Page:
• Actions: withdrawing, withholding, and shutting down; accusing and criticizing; moving from active, to passive, to indifferent; contemplating exiting the relationship and/or enduring it for reasons other than regard.
  • (Primary and secondary feelings are defined in this glossary.)

Why one person may make a unilateral decision without informing the other

  • The subject is within the person’s rights to make a solo decision.
  • The subject was new to both parties’ awareness and had not been discussed or negotiated.
  • In a relationship where people are attempting to change or control the other person – rather than mutually negotiate a relationship – the subject may have been avoided to avoid the other person’s objections or counter-control efforts.
  • Deficits in self-awareness and relationship-awareness, unacknowledged disinterest, or intention to hurt may result in unilateral decision-making.

Caveat: Regardless of the reason, unilateral decision-making can be a dealbreaker for relationships. Some relationship thinkers posit the existence of a relationship “bank account.” A single withdrawal that results in a significant sense of unsafety, distrust, or non-mutual power-sharing may require manifold deposits to replace.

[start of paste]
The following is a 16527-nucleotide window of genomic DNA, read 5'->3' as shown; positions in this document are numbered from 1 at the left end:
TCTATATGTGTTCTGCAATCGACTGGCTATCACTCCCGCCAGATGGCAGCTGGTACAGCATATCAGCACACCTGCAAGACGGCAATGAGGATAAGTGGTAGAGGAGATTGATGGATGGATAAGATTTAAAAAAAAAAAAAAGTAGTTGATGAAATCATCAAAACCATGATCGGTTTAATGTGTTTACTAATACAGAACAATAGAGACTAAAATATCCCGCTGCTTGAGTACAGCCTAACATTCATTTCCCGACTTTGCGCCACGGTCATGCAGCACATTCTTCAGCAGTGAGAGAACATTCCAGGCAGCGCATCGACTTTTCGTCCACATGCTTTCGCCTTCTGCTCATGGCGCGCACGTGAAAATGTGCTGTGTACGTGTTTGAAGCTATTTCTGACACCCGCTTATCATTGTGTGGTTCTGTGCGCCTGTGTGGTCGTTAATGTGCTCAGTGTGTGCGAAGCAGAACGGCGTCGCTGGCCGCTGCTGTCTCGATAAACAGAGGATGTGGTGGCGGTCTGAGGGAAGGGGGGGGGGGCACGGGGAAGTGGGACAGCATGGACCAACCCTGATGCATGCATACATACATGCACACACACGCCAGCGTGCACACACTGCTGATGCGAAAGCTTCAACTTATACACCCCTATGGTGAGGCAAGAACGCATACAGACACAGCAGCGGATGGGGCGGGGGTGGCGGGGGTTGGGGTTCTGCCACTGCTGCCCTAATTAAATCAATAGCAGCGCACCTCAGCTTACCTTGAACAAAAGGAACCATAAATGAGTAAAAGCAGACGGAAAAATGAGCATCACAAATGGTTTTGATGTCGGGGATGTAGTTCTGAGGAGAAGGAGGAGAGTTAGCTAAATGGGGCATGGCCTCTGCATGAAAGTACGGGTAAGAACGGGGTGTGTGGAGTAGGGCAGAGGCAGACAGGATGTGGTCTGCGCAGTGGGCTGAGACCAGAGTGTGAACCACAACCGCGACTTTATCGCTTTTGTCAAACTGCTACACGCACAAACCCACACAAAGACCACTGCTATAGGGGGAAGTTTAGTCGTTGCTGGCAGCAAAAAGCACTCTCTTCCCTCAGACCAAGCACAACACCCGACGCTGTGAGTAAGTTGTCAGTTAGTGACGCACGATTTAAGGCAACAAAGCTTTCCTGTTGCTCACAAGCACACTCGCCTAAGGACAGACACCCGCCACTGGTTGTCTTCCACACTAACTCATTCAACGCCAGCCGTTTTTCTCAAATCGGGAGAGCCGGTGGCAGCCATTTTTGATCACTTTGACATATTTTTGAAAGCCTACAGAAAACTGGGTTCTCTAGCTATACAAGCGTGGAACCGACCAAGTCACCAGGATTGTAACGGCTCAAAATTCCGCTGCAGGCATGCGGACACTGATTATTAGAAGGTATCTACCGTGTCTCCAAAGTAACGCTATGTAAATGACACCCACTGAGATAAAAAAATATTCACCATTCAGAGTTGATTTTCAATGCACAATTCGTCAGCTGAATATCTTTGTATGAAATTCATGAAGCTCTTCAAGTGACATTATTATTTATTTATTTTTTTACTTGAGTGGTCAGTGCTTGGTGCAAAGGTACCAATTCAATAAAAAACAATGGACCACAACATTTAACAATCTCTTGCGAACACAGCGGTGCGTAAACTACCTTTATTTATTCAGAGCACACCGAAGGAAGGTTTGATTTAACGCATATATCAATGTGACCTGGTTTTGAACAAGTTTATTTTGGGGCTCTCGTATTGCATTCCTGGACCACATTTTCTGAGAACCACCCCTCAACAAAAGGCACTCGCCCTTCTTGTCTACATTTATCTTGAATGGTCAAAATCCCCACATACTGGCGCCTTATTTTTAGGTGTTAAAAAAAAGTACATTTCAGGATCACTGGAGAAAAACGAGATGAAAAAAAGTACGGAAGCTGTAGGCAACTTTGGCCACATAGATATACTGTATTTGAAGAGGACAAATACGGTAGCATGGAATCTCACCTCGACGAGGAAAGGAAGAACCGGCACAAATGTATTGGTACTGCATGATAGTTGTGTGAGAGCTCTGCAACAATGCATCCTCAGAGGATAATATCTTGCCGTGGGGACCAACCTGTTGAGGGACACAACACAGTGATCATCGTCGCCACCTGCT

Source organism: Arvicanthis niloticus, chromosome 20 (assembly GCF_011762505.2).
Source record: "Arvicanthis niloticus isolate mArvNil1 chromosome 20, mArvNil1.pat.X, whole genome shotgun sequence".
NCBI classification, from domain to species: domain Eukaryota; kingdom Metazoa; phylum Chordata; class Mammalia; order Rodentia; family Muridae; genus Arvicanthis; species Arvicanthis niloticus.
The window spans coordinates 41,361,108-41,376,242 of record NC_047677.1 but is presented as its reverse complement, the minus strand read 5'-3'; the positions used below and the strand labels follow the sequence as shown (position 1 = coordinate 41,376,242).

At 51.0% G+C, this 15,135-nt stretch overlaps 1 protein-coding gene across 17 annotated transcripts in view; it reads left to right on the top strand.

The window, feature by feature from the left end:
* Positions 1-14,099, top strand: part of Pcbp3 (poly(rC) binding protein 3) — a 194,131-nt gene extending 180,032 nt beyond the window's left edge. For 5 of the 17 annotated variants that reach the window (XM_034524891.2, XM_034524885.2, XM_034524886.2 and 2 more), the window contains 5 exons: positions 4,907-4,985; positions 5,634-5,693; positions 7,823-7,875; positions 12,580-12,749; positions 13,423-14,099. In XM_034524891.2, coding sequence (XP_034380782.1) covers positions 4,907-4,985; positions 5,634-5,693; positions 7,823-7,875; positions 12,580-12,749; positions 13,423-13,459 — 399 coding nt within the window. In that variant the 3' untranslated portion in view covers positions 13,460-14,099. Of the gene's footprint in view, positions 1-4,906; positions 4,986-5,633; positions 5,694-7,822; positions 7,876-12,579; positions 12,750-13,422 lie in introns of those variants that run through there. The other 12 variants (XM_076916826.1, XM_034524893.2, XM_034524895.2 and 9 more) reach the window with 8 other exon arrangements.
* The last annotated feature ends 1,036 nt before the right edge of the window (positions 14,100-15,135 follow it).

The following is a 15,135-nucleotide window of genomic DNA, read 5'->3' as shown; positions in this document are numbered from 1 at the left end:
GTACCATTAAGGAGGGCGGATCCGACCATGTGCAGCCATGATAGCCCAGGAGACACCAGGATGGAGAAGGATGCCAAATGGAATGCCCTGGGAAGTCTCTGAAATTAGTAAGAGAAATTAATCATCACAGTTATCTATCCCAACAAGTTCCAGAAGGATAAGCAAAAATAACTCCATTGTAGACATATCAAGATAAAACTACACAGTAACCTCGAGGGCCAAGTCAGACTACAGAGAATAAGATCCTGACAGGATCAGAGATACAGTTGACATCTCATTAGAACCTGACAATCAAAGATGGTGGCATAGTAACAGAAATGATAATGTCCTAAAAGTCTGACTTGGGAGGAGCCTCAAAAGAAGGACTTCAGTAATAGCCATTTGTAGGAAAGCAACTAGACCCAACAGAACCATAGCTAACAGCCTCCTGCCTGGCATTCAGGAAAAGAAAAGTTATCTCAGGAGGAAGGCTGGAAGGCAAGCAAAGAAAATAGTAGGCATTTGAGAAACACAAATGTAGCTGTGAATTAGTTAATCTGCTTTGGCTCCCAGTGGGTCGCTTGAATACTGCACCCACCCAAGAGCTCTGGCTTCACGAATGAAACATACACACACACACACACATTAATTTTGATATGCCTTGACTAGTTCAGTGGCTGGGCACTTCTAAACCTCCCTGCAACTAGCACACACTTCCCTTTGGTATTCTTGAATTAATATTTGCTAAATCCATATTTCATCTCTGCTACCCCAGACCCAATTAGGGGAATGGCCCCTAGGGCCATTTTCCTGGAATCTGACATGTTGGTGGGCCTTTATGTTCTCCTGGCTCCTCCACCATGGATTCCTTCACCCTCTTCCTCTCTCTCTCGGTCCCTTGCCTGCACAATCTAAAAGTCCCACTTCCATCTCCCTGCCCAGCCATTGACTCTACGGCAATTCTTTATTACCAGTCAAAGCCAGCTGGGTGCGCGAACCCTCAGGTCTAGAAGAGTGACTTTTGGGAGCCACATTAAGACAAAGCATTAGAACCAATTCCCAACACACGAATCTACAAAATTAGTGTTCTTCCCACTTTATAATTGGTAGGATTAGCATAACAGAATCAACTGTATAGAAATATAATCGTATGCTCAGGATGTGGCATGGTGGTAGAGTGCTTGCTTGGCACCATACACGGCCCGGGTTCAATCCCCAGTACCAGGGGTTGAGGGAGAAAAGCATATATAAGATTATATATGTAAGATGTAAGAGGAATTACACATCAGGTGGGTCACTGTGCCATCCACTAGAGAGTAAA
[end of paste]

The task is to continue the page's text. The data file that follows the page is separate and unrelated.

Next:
To address conflict

  • Approach reality and acknowledge the data.
  • Are both parties able to agree on what constitutes data, facts, and reality? Is there an attempt to convince, contest, or defend? Since a relationship is based on mutual understanding, further progress may be unlikely.
  • For pain caused by insensitivity, apologize.
  • Examine intentions. Does each person have the best intentions for the other, regardless of whether or not the relationship exists? What is the purpose of each person’s engagement in the relationship?
  • Examine outcomes. Is synergy occurring? Does each person, for the most part, experience their personhoods and lives enriched by engagement in the relationship?
  • Attempt to mutually negotiate next steps.

Of possible interest

In addition to other sources, the above text is informed by cognitive theory, the concept of dialectical synergy born of “Opposites can both be true,” a concept central to dialectical behavior therapy, invented by Marsha Linehan, Ph.D., work by the Gottmans, and relational self-awareness theory, formulated by Alexandra Solomon, Ph.D. The accompanying hand-drawn diagram is adapted from Alexandra Solomon’s “My Stuff + Your Stuff = Our Stuff” slide from her training Loving Bravely: Helping Clients Who are Single, Dating, & Single-Again.

This content is for informational purposes only and is not a substitute for medical or professional advice. Consult a qualified health care professional for personalized medical and professional advice.